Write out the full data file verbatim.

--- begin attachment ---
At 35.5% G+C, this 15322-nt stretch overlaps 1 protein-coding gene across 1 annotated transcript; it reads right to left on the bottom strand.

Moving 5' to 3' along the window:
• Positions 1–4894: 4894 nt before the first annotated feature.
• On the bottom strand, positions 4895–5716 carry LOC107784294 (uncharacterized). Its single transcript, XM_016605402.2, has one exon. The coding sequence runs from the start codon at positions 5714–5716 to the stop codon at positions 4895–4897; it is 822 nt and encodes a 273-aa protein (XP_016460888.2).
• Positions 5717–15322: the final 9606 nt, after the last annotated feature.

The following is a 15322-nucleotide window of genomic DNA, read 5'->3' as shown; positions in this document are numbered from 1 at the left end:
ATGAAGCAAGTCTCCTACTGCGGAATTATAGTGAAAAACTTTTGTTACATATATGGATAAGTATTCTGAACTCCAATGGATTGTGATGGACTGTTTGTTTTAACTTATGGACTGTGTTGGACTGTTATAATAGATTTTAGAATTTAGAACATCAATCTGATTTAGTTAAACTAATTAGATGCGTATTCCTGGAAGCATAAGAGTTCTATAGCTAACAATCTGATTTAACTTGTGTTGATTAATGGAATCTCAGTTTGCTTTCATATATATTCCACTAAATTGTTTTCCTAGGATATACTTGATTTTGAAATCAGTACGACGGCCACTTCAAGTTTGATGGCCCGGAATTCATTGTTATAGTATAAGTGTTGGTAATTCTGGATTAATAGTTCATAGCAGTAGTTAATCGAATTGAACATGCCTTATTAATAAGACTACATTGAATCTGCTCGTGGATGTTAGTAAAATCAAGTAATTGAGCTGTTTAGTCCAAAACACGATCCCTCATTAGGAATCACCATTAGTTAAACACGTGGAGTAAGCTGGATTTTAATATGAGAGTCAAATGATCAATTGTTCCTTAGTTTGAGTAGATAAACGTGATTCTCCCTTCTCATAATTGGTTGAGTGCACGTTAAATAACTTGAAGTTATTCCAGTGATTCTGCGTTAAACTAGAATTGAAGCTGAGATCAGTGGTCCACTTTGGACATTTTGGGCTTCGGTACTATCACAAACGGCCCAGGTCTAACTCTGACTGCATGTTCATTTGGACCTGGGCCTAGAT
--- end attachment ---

At 35.5% G+C, this 15322-nt stretch overlaps 1 protein-coding gene across 1 annotated transcript; it reads right to left on the bottom strand.

Moving 5' to 3' along the window:
• Positions 1–4894: 4894 nt before the first annotated feature.
• On the bottom strand, positions 4895–5716 carry LOC107784294 (uncharacterized). Its single transcript, XM_016605402.2, has one exon. The coding sequence runs from the start codon at positions 5714–5716 to the stop codon at positions 4895–4897; it is 822 nt and encodes a 273-aa protein (XP_016460888.2).
• Positions 5717–15322: the final 9606 nt, after the last annotated feature.

The following is a 15322-nucleotide window of genomic DNA, read 5'->3' as shown; positions in this document are numbered from 1 at the left end:
ATGAAGCAAGTCTCCTACTGCGGAATTATAGTGAAAAACTTTTGTTACATATATGGATAAGTATTCTGAACTCCAATGGATTGTGATGGACTGTTTGTTTTAACTTATGGACTGTGTTGGACTGTTATAATAGATTTTAGAATTTAGAACATCAATCTGATTTAGTTAAACTAATTAGATGCGTATTCCTGGAAGCATAAGAGTTCTATAGCTAACAATCTGATTTAACTTGTGTTGATTAATGGAATCTCAGTTTGCTTTCATATATATTCCACTAAATTGTTTTCCTAGGATATACTTGATTTTGAAATCAGTACGACGGCCACTTCAAGTTTGATGGCCCGGAATTCATTGTTATAGTATAAGTGTTGGTAATTCTGGATTAATAGTTCATAGCAGTAGTTAATCGAATTGAACATGCCTTATTAATAAGACTACATTGAATCTGCTCGTGGATGTTAGTAAAATCAAGTAATTGAGCTGTTTAGTCCAAAACACGATCCCTCATTAGGAATCACCATTAGTTAAACACGTGGAGTAAGCTGGATTTTAATATGAGAGTCAAATGATCAATTGTTCCTTAGTTTGAGTAGATAAACGTGATTCTCCCTTCTCATAATTGGTTGAGTGCACGTTAAATAACTTGAAGTTATTCCAGTGATTCTGCGTTAAACTAGAATTGAAGCTGAGATCAGTGGTCCACTTTGGACATTTTGGGCTTCGGTACTATCACAAACGGCCCAGGTCTAACTCTGACTGCATGTTCATTTGGACCTGGGCCTAGAT